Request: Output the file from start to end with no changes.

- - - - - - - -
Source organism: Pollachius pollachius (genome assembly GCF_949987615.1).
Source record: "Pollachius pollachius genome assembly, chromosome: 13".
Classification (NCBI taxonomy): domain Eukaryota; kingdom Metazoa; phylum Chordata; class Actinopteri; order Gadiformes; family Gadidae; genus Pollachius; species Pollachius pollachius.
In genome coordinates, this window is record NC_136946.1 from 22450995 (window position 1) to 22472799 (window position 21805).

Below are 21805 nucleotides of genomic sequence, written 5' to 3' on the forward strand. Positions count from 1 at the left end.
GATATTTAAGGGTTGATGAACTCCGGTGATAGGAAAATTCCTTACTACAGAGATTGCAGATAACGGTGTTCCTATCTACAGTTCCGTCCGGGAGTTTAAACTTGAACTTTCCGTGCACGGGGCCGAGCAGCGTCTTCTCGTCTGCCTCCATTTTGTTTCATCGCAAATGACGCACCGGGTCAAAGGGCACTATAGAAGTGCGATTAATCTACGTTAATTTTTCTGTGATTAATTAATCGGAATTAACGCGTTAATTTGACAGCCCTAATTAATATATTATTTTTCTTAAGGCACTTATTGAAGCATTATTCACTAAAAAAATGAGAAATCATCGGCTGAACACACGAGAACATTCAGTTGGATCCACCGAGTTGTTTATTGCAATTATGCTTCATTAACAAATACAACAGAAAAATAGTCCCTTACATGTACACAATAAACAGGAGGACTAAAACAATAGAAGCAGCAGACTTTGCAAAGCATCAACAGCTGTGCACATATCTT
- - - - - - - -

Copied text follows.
Source organism: Pollachius pollachius (genome assembly GCF_949987615.1).
Source record: "Pollachius pollachius genome assembly, chromosome: 13".
Classification (NCBI taxonomy): domain Eukaryota; kingdom Metazoa; phylum Chordata; class Actinopteri; order Gadiformes; family Gadidae; genus Pollachius; species Pollachius pollachius.
In genome coordinates, this window is record NC_136946.1 from 22450995 (window position 1) to 22472799 (window position 21805).

Below are 21805 nucleotides of genomic sequence, written 5' to 3' on the forward strand. Positions count from 1 at the left end.
GATATTTAAGGGTTGATGAACTCCGGTGATAGGAAAATTCCTTACTACAGAGATTGCAGATAACGGTGTTCCTATCTACAGTTCCGTCCGGGAGTTTAAACTTGAACTTTCCGTGCACGGGGCCGAGCAGCGTCTTCTCGTCTGCCTCCATTTTGTTTCATCGCAAATGACGCACCGGGTCAAAGGGCACTATAGAAGTGCGATTAATCTACGTTAATTTTTCTGTGATTAATTAATCGGAATTAACGCGTTAATTTGACAGCCCTAATTAATATATTATTTTTCTTAAGGCACTTATTGAAGCATTATTCACTAAAAAAATGAGAAATCATCGGCTGAACACACGAGAACATTCAGTTGGATCCACCGAGTTGTTTATTGCAATTATGCTTCATTAACAAATACAACAGAAAAATAGTCCCTTACATGTACACAATAAACAGGAGGACTAAAACAATAGAAGCAGCAGACTTTGCAAAGCATCAACAGCTGTGCACATATCTT